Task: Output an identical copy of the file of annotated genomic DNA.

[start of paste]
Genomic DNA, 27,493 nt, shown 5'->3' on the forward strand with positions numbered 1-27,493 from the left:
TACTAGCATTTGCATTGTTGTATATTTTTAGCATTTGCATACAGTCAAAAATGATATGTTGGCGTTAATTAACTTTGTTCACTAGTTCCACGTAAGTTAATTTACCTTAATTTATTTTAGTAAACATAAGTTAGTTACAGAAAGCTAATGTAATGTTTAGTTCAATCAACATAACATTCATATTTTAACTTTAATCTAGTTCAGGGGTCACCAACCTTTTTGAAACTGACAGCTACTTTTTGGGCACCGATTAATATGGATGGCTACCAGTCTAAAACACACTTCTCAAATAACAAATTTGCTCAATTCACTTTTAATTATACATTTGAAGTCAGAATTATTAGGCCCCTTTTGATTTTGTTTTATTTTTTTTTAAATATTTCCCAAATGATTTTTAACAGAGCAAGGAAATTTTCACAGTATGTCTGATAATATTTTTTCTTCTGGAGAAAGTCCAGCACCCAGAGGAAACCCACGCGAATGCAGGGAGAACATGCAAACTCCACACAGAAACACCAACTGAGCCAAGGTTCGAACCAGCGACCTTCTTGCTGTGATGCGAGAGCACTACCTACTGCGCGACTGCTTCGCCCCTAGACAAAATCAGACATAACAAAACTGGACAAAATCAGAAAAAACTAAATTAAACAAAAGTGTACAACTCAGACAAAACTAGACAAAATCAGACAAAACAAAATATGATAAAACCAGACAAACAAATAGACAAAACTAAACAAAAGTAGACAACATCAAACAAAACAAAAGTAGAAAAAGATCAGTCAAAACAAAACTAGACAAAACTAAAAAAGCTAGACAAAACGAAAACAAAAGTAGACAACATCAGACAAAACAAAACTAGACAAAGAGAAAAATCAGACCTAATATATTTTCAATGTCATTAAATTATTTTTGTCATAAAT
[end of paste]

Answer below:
Genomic DNA, 27,493 nt, shown 5'->3' on the forward strand with positions numbered 1-27,493 from the left:
TACTAGCATTTGCATTGTTGTATATTTTTAGCATTTGCATACAGTCAAAAATGATATGTTGGCGTTAATTAACTTTGTTCACTAGTTCCACGTAAGTTAATTTACCTTAATTTATTTTAGTAAACATAAGTTAGTTACAGAAAGCTAATGTAATGTTTAGTTCAATCAACATAACATTCATATTTTAACTTTAATCTAGTTCAGGGGTCACCAACCTTTTTGAAACTGACAGCTACTTTTTGGGCACCGATTAATATGGATGGCTACCAGTCTAAAACACACTTCTCAAATAACAAATTTGCTCAATTCACTTTTAATTATACATTTGAAGTCAGAATTATTAGGCCCCTTTTGATTTTGTTTTATTTTTTTTTAAATATTTCCCAAATGATTTTTAACAGAGCAAGGAAATTTTCACAGTATGTCTGATAATATTTTTTCTTCTGGAGAAAGTCCAGCACCCAGAGGAAACCCACGCGAATGCAGGGAGAACATGCAAACTCCACACAGAAACACCAACTGAGCCAAGGTTCGAACCAGCGACCTTCTTGCTGTGATGCGAGAGCACTACCTACTGCGCGACTGCTTCGCCCCTAGACAAAATCAGACATAACAAAACTGGACAAAATCAGAAAAAACTAAATTAAACAAAAGTGTACAACTCAGACAAAACTAGACAAAATCAGACAAAACAAAATATGATAAAACCAGACAAACAAATAGACAAAACTAAACAAAAGTAGACAACATCAAACAAAACAAAAGTAGAAAAAGATCAGTCAAAACAAAACTAGACAAAACTAAAAAAGCTAGACAAAACGAAAACAAAAGTAGACAACATCAGACAAAACAAAACTAGACAAAGAGAAAAATCAGACCTAATATATTTTCAATGTCATTAAATTATTTTTGTCATAAAT